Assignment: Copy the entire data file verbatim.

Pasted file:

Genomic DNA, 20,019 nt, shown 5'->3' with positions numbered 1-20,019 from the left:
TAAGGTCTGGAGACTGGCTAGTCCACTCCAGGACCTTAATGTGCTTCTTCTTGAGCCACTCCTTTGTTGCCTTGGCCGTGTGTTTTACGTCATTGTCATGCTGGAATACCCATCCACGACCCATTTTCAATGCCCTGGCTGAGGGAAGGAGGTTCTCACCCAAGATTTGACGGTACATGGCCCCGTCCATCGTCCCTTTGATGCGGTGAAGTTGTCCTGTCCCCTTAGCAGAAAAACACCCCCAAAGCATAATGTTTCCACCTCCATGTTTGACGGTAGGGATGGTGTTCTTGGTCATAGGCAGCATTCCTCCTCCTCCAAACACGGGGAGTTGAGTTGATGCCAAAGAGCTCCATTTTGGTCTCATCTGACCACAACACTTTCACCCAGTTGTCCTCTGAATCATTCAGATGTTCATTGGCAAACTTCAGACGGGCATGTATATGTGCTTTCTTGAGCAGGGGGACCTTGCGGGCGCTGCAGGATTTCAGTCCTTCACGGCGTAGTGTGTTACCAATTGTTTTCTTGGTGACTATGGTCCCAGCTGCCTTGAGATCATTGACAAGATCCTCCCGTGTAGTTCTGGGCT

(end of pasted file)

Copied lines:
Genomic DNA, 20,019 nt, shown 5'->3' with positions numbered 1-20,019 from the left:
TAAGGTCTGGAGACTGGCTAGTCCACTCCAGGACCTTAATGTGCTTCTTCTTGAGCCACTCCTTTGTTGCCTTGGCCGTGTGTTTTACGTCATTGTCATGCTGGAATACCCATCCACGACCCATTTTCAATGCCCTGGCTGAGGGAAGGAGGTTCTCACCCAAGATTTGACGGTACATGGCCCCGTCCATCGTCCCTTTGATGCGGTGAAGTTGTCCTGTCCCCTTAGCAGAAAAACACCCCCAAAGCATAATGTTTCCACCTCCATGTTTGACGGTAGGGATGGTGTTCTTGGTCATAGGCAGCATTCCTCCTCCTCCAAACACGGGGAGTTGAGTTGATGCCAAAGAGCTCCATTTTGGTCTCATCTGACCACAACACTTTCACCCAGTTGTCCTCTGAATCATTCAGATGTTCATTGGCAAACTTCAGACGGGCATGTATATGTGCTTTCTTGAGCAGGGGGACCTTGCGGGCGCTGCAGGATTTCAGTCCTTCACGGCGTAGTGTGTTACCAATTGTTTTCTTGGTGACTATGGTCCCAGCTGCCTTGAGATCATTGACAAGATCCTCCCGTGTAGTTCTGGGCT